6. Remember to proofread and keep these formatting tips in mind. The AMCAS application does not include spell check, so be sure to proofread your essay for any typos or grammatical errors. You will not be able to go back into this section to make any edits after you submit your application. To avoid formatting issues, we recommend that you draft your essay in text-only word processing software, such as Microsoft Notepad or Mac TextEdit, then copy and paste your essay into the application. You can also type your essay directly into the AMCAS application.
7. If you are applying to MD-PhD programs, there are two additional essays you will need to complete. The first essay asks your reasons for pursuing the combined degree and is relatively short. The second essay asks you to describe your research activities and is about three pages long. You can read more about these additional essays in the AMCAS Instruction Manual or get further guidance from your pre-health advisor or career counselor.
For more AMCAS-related tips, please check out the AMCAS Tools and Tutorials page. There, you’ll find video tutorials, presentations, guides, and recordings of past webinars, including the Ask Admissions series.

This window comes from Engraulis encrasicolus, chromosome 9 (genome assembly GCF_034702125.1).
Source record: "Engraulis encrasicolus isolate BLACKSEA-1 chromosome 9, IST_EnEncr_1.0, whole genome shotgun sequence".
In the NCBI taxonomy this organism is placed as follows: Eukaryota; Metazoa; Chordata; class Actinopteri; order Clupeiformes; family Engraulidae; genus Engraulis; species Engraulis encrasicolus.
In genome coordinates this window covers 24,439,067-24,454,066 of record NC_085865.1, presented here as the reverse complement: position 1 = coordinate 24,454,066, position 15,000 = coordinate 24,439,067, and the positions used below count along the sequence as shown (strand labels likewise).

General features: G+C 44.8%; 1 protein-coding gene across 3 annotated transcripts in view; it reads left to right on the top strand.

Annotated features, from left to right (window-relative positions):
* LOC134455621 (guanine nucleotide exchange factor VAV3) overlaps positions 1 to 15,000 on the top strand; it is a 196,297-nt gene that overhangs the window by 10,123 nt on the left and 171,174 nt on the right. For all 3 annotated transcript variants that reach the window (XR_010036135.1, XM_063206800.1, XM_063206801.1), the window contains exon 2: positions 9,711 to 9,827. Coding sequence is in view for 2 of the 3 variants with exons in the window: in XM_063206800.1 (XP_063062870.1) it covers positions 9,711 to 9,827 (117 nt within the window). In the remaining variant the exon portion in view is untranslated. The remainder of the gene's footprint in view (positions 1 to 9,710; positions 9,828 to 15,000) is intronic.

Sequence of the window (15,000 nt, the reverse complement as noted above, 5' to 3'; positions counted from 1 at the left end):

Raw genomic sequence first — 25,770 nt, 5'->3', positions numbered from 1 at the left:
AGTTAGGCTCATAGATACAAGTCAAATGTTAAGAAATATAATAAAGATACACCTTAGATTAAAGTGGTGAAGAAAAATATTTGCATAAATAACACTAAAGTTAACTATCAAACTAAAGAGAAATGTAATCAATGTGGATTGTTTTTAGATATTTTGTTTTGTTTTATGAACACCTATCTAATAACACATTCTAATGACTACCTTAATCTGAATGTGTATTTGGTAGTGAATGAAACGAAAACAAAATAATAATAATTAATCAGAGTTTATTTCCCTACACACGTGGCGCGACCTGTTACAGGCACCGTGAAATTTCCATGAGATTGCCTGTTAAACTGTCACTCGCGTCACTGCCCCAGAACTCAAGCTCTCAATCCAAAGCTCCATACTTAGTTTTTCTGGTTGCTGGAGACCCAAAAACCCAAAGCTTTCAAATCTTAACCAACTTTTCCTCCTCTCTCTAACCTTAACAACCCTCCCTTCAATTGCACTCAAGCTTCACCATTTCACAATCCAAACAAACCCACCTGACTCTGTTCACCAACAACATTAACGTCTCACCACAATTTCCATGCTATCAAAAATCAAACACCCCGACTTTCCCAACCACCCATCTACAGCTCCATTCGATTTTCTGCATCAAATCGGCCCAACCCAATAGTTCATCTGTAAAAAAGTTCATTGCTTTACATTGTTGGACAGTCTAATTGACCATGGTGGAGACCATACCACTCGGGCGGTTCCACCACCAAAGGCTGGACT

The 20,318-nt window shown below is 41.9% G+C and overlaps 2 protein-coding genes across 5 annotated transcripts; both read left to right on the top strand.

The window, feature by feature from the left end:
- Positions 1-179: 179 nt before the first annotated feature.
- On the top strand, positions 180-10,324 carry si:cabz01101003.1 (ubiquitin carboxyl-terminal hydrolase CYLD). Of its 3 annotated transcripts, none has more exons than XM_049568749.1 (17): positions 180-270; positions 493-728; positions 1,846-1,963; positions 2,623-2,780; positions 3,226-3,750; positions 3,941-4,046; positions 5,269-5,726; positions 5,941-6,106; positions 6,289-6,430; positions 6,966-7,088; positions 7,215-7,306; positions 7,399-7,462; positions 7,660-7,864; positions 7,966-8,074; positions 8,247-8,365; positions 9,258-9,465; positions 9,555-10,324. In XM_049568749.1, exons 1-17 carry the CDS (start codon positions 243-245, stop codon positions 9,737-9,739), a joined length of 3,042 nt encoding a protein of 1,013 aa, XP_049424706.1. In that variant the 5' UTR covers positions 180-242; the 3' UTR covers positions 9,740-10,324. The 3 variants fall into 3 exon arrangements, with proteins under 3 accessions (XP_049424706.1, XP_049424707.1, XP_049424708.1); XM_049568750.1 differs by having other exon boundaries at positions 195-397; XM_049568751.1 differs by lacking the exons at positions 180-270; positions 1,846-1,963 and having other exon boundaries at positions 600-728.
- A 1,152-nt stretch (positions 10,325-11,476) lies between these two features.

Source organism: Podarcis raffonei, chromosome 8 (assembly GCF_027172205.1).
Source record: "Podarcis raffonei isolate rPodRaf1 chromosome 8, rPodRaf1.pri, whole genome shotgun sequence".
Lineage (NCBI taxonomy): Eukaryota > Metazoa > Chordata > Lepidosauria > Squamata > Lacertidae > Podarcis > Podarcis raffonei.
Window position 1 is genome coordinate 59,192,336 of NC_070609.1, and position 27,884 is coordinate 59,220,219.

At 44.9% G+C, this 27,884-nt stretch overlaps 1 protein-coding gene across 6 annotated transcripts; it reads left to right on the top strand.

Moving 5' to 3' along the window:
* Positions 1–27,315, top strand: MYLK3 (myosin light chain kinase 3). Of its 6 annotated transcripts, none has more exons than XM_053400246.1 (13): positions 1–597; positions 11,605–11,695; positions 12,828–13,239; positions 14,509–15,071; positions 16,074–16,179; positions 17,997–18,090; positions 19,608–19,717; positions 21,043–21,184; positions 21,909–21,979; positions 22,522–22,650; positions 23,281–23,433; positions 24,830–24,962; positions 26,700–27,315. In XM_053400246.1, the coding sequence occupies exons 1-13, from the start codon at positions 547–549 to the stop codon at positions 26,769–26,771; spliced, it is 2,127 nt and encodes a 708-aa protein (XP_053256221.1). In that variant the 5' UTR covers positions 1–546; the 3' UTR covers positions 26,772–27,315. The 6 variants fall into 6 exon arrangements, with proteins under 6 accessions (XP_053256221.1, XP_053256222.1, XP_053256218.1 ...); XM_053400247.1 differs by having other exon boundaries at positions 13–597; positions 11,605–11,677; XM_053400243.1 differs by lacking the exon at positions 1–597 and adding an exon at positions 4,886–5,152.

The Personal Statement is your opportunity to introduce yourself to admission committees. It can explain your motivation and why you have made the decision to apply. It can bring out your personal attributes and competencies and weave together all of your experiences. A sincere, thoughtful, and introspective personal statement may make the difference to committee members as they decide whether to interview or admit an academically qualified applicant. This is the time to strengthen the narrative part of your application and demonstrate how you view the meaning of your experiences rather than just present them as an annotated resume.
A 5300-character essay (the character limit for AMCAS) requires focus in your essay. You might have a particular interest that spans both your academic achievements and your extracurricular experiences and you can use that interest as a thread to tie your essay together. You may have a unique background that you'd like to begin with. Or you may want to describe a meaningful clinical experience.